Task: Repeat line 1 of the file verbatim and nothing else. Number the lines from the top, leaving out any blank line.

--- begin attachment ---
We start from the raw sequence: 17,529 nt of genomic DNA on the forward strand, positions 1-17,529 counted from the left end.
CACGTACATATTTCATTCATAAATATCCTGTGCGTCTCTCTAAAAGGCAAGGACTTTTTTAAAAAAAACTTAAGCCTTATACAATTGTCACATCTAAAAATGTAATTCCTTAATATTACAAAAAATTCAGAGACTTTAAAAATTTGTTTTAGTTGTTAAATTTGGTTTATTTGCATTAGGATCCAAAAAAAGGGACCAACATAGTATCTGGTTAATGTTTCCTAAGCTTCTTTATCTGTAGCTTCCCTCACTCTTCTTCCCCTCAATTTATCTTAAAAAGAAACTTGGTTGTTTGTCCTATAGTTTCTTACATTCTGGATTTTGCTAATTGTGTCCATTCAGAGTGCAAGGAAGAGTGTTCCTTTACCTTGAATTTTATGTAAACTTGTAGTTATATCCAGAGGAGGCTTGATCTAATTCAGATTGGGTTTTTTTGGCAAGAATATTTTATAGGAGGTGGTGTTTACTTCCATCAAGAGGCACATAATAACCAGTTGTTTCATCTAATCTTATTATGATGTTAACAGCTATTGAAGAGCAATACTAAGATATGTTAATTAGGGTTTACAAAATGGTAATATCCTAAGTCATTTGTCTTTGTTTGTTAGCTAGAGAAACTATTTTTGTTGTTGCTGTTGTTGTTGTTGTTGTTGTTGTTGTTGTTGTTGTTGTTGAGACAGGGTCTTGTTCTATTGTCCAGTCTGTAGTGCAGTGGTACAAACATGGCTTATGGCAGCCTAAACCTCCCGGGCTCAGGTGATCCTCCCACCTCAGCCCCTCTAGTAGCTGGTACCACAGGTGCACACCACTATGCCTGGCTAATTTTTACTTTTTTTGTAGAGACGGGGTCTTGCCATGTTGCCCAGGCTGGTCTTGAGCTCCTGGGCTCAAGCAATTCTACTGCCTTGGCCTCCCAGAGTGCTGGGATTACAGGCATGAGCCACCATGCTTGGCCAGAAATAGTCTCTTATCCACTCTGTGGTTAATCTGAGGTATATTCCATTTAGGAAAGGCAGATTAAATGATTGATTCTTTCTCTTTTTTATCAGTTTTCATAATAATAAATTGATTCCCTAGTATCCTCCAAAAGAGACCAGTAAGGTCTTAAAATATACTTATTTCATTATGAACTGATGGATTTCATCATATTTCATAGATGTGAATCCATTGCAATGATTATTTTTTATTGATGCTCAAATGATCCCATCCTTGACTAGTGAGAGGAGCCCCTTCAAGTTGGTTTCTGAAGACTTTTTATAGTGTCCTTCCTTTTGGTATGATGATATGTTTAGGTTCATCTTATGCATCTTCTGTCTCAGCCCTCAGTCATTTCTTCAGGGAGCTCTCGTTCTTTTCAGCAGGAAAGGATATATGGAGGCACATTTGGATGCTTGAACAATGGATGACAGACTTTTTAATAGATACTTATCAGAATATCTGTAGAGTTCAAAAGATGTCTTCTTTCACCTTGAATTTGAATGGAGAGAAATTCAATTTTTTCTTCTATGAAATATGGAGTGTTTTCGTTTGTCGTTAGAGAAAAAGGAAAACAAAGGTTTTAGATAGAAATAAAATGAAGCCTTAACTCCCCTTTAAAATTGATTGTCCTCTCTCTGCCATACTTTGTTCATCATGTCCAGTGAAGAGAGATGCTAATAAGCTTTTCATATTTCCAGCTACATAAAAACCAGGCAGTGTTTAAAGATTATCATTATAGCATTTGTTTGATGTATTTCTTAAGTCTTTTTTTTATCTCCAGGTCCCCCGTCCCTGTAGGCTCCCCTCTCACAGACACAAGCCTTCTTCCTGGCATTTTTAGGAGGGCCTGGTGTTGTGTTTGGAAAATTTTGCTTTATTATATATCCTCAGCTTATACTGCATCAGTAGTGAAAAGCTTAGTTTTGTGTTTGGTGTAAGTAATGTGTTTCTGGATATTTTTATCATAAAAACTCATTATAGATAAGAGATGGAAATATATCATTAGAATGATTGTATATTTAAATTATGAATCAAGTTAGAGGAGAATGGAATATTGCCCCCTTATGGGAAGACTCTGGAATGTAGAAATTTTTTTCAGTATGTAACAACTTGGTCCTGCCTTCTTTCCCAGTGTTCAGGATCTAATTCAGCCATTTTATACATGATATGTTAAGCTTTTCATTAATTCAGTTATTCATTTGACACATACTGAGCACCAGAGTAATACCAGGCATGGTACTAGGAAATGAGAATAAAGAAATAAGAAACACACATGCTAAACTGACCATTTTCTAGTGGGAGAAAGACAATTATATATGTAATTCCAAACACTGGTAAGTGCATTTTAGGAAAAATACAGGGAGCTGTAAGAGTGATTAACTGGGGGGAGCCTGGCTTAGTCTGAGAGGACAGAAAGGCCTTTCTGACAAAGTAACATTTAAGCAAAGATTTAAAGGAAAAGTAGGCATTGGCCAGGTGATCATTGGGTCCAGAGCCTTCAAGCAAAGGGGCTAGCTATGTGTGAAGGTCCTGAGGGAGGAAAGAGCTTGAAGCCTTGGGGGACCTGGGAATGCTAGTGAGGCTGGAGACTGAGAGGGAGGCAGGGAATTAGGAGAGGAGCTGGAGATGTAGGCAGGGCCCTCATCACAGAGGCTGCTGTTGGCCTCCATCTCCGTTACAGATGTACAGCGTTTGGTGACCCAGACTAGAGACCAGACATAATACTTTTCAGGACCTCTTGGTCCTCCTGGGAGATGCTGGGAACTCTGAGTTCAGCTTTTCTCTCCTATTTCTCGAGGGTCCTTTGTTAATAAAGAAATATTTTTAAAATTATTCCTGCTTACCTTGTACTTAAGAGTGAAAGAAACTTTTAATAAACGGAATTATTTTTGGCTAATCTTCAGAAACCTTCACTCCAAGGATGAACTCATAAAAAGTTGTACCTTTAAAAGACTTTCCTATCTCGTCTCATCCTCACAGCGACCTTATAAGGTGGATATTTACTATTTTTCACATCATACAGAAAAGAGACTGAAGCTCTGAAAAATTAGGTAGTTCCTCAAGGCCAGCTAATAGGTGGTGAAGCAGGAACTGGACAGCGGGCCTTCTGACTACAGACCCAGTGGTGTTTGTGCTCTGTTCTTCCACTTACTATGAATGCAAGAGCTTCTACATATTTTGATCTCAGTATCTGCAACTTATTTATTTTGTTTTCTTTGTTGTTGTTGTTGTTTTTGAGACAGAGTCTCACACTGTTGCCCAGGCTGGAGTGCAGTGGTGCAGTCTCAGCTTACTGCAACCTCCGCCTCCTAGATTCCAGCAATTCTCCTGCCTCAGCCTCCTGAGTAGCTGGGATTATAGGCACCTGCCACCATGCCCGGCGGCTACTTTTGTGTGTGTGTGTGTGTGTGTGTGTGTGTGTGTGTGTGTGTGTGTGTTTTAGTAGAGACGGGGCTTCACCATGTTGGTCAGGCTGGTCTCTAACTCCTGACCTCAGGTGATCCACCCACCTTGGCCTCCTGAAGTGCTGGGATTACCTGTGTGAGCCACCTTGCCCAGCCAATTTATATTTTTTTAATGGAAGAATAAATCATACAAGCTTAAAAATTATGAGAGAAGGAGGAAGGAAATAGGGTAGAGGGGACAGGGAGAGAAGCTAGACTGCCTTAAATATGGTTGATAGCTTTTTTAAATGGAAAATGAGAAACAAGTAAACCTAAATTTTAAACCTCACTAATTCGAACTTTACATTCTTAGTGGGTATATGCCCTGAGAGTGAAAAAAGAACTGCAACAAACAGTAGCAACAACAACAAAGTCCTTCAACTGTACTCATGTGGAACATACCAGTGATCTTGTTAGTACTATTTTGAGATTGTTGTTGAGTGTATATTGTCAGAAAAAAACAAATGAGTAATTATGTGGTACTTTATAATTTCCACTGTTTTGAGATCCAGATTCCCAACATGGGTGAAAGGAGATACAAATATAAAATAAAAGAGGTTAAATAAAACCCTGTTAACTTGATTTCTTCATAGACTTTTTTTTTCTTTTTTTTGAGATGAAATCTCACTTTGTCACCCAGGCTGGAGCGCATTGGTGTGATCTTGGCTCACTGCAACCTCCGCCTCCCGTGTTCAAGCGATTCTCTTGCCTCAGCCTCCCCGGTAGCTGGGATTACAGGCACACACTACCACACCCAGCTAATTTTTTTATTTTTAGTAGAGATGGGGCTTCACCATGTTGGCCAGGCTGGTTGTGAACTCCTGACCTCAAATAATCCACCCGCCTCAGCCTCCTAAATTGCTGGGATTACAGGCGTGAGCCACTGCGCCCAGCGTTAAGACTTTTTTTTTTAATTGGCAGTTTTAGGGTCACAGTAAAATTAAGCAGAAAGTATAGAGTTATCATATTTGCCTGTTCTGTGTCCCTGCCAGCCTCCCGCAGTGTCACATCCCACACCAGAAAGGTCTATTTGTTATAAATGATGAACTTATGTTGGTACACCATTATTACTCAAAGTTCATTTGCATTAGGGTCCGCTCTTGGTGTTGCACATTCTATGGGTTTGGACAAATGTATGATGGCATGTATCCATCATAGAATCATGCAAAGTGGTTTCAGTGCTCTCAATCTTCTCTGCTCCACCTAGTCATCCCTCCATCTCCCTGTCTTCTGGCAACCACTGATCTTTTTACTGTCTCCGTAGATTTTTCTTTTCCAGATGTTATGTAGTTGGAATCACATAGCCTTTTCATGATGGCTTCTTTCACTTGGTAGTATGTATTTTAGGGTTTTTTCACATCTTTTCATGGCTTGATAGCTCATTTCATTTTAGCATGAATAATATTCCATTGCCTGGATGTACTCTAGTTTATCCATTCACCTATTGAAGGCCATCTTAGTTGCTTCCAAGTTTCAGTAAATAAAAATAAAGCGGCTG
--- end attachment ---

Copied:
We start from the raw sequence: 17,529 nt of genomic DNA on the forward strand, positions 1-17,529 counted from the left end.